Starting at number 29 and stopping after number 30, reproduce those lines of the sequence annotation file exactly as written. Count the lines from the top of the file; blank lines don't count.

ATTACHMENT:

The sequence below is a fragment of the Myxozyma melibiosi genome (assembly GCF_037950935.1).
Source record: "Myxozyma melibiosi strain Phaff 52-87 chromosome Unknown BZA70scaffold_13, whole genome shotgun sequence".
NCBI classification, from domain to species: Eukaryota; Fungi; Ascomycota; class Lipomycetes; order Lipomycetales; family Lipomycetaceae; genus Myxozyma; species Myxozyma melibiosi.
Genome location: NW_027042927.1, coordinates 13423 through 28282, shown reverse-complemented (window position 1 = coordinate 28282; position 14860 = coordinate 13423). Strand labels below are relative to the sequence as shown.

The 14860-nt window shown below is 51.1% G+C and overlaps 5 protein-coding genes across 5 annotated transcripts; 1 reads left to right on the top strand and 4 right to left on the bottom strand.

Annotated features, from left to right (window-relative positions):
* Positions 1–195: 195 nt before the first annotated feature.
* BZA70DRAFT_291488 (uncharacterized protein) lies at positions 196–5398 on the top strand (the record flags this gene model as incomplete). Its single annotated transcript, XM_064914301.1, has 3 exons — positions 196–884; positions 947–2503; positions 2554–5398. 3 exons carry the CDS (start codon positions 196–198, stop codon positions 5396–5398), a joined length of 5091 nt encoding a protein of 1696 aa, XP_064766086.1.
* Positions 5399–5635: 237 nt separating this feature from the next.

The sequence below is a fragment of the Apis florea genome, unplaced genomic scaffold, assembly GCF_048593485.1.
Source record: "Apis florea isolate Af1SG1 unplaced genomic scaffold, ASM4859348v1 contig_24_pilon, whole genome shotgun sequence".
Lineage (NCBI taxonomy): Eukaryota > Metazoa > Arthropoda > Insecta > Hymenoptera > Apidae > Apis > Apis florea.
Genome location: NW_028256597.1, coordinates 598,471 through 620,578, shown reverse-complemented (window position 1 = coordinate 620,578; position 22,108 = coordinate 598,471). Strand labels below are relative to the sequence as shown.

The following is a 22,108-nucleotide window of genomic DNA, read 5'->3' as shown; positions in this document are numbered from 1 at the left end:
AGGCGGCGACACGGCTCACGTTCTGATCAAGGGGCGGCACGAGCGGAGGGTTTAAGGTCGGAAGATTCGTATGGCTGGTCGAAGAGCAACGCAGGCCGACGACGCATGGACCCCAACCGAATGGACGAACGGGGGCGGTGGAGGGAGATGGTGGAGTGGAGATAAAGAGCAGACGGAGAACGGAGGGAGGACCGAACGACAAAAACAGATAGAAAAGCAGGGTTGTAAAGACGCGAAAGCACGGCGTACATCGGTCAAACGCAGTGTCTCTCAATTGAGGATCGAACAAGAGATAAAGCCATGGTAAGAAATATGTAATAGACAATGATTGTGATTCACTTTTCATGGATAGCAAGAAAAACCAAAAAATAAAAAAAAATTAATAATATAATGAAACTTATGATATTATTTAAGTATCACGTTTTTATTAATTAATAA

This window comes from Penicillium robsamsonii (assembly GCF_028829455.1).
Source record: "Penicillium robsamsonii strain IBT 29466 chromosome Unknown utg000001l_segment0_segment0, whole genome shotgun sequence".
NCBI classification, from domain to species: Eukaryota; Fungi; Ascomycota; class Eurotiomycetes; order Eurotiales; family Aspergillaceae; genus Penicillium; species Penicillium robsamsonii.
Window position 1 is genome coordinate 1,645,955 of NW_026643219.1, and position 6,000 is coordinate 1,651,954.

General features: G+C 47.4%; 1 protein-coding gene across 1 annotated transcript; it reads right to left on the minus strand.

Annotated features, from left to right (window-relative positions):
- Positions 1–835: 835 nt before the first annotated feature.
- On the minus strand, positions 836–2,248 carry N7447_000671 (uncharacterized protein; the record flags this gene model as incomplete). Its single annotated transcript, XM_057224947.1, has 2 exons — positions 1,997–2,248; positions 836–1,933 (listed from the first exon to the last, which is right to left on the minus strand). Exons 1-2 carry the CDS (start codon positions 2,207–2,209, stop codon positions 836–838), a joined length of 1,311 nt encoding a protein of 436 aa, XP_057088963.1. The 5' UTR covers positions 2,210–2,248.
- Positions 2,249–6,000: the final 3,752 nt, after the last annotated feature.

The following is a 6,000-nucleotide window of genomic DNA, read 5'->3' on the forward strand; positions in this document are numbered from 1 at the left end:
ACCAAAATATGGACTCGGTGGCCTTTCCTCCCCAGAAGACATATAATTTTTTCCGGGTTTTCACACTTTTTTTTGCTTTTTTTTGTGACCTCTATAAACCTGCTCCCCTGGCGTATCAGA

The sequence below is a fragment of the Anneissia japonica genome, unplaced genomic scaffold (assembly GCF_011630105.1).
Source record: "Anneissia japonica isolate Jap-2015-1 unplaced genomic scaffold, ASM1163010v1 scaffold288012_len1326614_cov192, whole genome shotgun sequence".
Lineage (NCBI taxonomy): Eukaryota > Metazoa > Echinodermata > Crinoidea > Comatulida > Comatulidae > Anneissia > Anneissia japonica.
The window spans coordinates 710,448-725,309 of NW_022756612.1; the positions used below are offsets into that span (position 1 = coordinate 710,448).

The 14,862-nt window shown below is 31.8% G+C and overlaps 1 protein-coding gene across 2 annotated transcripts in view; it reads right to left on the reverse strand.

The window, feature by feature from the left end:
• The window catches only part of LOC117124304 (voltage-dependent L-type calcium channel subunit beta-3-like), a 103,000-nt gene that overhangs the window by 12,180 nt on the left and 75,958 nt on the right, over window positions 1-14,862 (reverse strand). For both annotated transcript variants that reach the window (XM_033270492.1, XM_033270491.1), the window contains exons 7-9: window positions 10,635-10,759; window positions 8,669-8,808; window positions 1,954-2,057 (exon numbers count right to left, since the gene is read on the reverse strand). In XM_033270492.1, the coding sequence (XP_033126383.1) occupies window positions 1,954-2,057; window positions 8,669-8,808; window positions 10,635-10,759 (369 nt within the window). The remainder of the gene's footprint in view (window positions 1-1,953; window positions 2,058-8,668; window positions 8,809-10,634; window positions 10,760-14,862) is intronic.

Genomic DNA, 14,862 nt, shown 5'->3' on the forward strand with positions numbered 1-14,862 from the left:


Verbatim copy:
Lineage (NCBI taxonomy): Eukaryota > Metazoa > Echinodermata > Crinoidea > Comatulida > Comatulidae > Anneissia > Anneissia japonica.
The window spans coordinates 710,448-725,309 of NW_022756612.1; the positions used below are offsets into that span (position 1 = coordinate 710,448).